Forced to fight their war

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By early 1916 a flagging British war machine had to resort to conscription to round up enough men for the trenches of Europe. Chris Fuller looks at the machinations of the politicians and the resistance they faced.

One hundred years ago the British ruling class took a desperate gamble by introducing military conscription. The move was accompanied by huge opposition from below and spurred resistance to the war.

'Damn the Dardanelles!'

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In December 1915 the evacuation of allied troops from the Dardanelles straits in the Ottoman Empire finally began. A century on Steve Guy looks at the significance of the allies' failed Gallipoli campaign.

A century ago allied troops retreated, defeated, from the shores of Turkey after the eight-month Dardanelles campaign. The allies — Britain, France and Russia — had wanted to carve up the Ottoman Empire — Turkey, the Arabian Peninsula, Mesopotamia (Iraq and Syria) and the area south of the Caucasus mountain range.

The British and French wanted Mesopotamia, which was known to be rich in oil deposits, while Russia wanted Constantinople, which would give it unfettered access to the Mediterranean.

Women and the First World War

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The position of women underwent huge change between 1914 and 1918. Jan Nielsen looks at the unintended impact of a war that, for the first time, affected every aspect of economic and social life.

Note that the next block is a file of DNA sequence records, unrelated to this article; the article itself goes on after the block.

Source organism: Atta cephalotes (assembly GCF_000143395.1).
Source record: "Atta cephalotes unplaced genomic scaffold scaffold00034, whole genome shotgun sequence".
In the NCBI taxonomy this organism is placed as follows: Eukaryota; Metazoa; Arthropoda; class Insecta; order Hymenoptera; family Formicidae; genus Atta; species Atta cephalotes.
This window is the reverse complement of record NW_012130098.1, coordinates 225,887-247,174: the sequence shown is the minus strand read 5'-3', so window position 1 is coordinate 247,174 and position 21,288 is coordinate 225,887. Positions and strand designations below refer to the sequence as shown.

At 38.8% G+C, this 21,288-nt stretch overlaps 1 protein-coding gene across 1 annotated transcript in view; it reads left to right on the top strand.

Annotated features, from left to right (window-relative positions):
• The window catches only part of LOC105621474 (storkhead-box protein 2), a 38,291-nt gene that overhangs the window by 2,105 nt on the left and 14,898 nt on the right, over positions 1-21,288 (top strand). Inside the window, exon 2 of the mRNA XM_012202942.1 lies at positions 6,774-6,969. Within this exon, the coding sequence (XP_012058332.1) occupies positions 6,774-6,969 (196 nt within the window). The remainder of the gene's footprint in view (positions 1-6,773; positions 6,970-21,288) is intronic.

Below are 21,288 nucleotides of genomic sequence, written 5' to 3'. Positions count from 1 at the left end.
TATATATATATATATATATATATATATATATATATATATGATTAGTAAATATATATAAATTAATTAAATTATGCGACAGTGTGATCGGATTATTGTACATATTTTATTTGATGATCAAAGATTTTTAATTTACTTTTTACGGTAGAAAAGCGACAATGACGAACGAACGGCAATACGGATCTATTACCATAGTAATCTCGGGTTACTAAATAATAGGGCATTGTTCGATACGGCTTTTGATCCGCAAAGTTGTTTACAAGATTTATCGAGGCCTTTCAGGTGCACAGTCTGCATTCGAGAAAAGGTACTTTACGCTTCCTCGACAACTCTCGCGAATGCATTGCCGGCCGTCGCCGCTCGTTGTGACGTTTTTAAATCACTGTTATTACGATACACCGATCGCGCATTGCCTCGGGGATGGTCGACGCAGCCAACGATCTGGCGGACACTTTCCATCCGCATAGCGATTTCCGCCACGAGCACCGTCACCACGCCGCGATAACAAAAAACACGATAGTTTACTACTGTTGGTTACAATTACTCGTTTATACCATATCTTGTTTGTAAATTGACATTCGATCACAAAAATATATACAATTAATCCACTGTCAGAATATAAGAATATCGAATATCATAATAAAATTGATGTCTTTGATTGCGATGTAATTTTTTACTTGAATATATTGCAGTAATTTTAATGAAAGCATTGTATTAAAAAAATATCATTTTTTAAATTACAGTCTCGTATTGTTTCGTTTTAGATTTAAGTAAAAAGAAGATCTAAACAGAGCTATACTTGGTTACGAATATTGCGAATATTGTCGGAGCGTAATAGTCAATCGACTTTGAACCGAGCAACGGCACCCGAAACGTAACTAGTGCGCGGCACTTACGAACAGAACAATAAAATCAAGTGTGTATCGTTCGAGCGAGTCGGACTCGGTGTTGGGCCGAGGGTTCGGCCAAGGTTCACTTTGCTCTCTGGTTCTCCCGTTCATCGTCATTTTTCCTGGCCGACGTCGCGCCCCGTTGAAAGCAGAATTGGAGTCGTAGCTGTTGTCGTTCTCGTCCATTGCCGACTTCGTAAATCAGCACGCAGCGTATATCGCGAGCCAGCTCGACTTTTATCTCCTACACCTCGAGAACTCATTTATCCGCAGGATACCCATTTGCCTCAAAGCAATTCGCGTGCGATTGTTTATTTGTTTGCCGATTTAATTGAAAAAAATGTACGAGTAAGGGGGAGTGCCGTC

During the centenary celebrations historians and commentators have made much of the effect the First World War had on the lives of women. However, most of the coverage has focused on the impact on the lives of middle class women. The recent release of the film version of Testament of Youth illustrates this clearly. Vera Brittain represents the women who volunteered in their thousands to contribute to the war effort.

Homophobia in the First World War

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The Black Book trial of 1918 exposed the extent of anti-gay feeling in a British society at war. And, writes Noel Halifax, it gave us Noel Pemberton Billing, the Nigel Farage of his day.

On 29 May 1918 a libel trial began which engrossed the nation and became the high point of the short but dramatic political career of Noel Pemberton Billing MP. Now a forgotten name in history, at the time he was the figurehead of a nasty far-right movement which had all the same features as groups in Germany that were to give birth to the Nazi party — ultra-patriotic, anti-Semitic and awash with conspiracy theories. What distinguished the British version from the German one was its obsessive homophobia.

Soldiers revolt at Christmas

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The 1914 Christmas truce has been sanitised and commercialised. But as Chris Fuller explains, the generals were terrified of where it could lead, and resolved to crush any similar fraternisation.

In November 1914 Winston Churchill, then First Lord of the Admiralty, asked the question, “What would happen if the armies suddenly and simultaneously went on strike?” He was soon to find out.

The revolt by soldiers on all sides of the Western Front during and after Christmas 1914 was on a huge scale and took forms that represented a fundamental challenge to the ability of the high commands to conduct the war.